Wednesday, May 12 2021


HCM City waterway tourism needs more funds

Update: July, 06/2018 - 11:00
Waterways: A tour on the Sài Gòn River. — VNA/VNS Photo An Hiếu
Viet Nam News

HCM CITY — River-based tourism products in HCM City have fallen short of expectations due to a lack of investment in infrastructure, experts have said.

The low investment in infrastructure means docking berths and stop stations are too poor to serve tourism, Cao Thanh Bình, deputy head of the city People’s Council’s economic and budget committee, said.

The lack of a master plan for the development of tourism, including waterway tourism, has hindered private investment, Bình told a workshop titled ’River-based Tourism Product Development in HCM City’ on July 5.

"If the enormous potential of waterway tourism is exploited, it can greatly aid the city’s socio-economic development," he said.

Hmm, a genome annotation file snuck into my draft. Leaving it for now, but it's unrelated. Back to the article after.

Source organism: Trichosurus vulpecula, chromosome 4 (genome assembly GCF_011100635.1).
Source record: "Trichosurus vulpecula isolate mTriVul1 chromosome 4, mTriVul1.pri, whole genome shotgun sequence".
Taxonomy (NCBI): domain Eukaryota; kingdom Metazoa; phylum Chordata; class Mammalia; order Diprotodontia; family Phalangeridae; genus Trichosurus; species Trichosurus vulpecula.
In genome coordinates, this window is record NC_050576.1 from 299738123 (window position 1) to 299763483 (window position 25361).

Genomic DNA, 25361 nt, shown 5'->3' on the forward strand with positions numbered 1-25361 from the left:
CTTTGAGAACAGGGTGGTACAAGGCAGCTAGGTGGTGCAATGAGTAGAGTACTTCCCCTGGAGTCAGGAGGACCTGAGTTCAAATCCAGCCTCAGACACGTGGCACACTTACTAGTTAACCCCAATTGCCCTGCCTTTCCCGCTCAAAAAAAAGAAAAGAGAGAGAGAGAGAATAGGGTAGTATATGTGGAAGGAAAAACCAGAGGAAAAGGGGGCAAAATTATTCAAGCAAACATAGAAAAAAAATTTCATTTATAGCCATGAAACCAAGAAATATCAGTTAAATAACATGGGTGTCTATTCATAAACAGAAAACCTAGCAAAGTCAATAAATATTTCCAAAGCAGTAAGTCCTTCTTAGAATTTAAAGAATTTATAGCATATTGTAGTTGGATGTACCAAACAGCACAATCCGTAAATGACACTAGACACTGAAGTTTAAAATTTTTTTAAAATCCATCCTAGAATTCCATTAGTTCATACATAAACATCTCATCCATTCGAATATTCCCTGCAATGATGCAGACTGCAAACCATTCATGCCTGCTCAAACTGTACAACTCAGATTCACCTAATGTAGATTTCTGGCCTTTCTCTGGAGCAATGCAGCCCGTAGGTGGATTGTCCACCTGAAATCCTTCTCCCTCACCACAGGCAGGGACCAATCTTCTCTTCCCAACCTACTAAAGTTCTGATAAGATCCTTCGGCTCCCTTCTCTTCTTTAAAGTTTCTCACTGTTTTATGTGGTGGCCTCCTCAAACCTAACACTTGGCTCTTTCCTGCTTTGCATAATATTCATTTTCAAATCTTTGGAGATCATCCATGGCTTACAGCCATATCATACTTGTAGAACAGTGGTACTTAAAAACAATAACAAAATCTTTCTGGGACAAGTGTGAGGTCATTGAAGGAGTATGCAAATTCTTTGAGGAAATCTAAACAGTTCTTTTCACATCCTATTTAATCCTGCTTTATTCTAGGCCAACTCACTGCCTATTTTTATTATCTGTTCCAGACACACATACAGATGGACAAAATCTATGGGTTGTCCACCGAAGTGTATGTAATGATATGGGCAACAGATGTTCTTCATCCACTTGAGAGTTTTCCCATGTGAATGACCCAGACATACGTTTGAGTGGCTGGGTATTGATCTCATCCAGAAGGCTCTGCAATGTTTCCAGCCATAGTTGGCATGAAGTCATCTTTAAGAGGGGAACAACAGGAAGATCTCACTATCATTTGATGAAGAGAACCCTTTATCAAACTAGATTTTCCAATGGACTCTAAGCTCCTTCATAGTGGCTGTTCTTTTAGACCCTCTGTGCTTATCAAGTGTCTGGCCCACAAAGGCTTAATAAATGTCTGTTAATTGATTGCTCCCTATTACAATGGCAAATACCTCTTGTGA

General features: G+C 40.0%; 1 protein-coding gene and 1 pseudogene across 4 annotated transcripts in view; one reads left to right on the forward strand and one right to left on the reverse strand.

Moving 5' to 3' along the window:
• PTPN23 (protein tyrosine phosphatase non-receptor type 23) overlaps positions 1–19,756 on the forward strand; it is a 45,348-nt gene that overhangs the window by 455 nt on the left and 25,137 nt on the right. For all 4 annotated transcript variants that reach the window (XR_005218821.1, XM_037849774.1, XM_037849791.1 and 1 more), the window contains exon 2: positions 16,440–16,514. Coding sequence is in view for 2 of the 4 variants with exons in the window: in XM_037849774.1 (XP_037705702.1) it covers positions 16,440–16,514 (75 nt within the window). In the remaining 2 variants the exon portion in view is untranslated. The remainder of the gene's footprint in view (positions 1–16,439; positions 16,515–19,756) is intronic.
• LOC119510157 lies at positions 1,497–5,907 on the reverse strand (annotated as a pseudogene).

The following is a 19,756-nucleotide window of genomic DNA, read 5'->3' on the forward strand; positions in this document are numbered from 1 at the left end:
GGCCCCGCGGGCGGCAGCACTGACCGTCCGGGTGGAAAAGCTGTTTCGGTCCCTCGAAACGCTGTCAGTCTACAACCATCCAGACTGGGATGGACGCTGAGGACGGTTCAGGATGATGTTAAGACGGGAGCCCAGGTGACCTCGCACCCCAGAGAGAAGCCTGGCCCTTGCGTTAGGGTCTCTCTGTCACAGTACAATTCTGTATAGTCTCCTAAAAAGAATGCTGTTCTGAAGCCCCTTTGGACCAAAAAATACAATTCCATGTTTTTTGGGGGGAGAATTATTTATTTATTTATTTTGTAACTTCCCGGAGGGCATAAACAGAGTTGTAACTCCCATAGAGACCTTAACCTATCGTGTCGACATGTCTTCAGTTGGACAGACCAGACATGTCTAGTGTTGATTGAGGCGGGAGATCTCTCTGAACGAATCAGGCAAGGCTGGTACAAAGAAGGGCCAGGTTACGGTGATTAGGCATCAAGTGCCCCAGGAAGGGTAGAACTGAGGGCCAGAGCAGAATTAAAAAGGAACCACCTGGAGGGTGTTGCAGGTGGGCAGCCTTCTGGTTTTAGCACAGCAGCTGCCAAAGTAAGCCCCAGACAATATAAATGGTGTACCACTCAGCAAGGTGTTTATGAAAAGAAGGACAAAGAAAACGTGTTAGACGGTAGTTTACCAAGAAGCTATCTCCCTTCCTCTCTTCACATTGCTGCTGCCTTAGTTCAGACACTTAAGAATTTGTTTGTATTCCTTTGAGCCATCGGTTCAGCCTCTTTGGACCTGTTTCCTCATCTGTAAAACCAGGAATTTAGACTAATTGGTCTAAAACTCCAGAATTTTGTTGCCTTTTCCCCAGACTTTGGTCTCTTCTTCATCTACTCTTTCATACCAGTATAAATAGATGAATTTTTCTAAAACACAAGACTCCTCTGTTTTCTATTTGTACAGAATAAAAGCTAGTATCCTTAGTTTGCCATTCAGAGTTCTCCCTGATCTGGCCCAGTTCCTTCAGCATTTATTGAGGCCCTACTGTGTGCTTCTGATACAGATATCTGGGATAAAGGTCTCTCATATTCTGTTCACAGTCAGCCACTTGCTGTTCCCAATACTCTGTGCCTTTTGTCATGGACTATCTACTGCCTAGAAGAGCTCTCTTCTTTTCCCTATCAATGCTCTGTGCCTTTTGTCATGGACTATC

Tô Tấn Dũng, deputy general director of Saigontourist, said his company had developed many river tours that offer a wide range of options for passengers to explore in the city and neighbouring provinces, but had been unable to attract customers.

"It is essential that the city has detailed development plans for waterway tourism infrastructure, wharves, docking berths, stop stations, and vessels," he said. 

"Concerted efforts by city and district-level authorities are needed to develop waterway tourism," he said.

City authorities should promote co-operation with neighbouring provinces to develop river-based tourism products along the Sài Gòn, Đồng Nai and Mekong rivers, he said.

Mai Hà Phương, head of the HCM City Culture University’s tourism faculty, said river-based tourism should receive appropriate investment to make them unique and complement the city’s other tourism products.

Various measures are needed to develop it, including investment in infrastructure and development of new products, according to Phương.

The city’s river tourism plan envisages developing at least seven new products developed by 2020.

The number of waterway tourists is projected to grow at 15 per cent a year on average. — VNS

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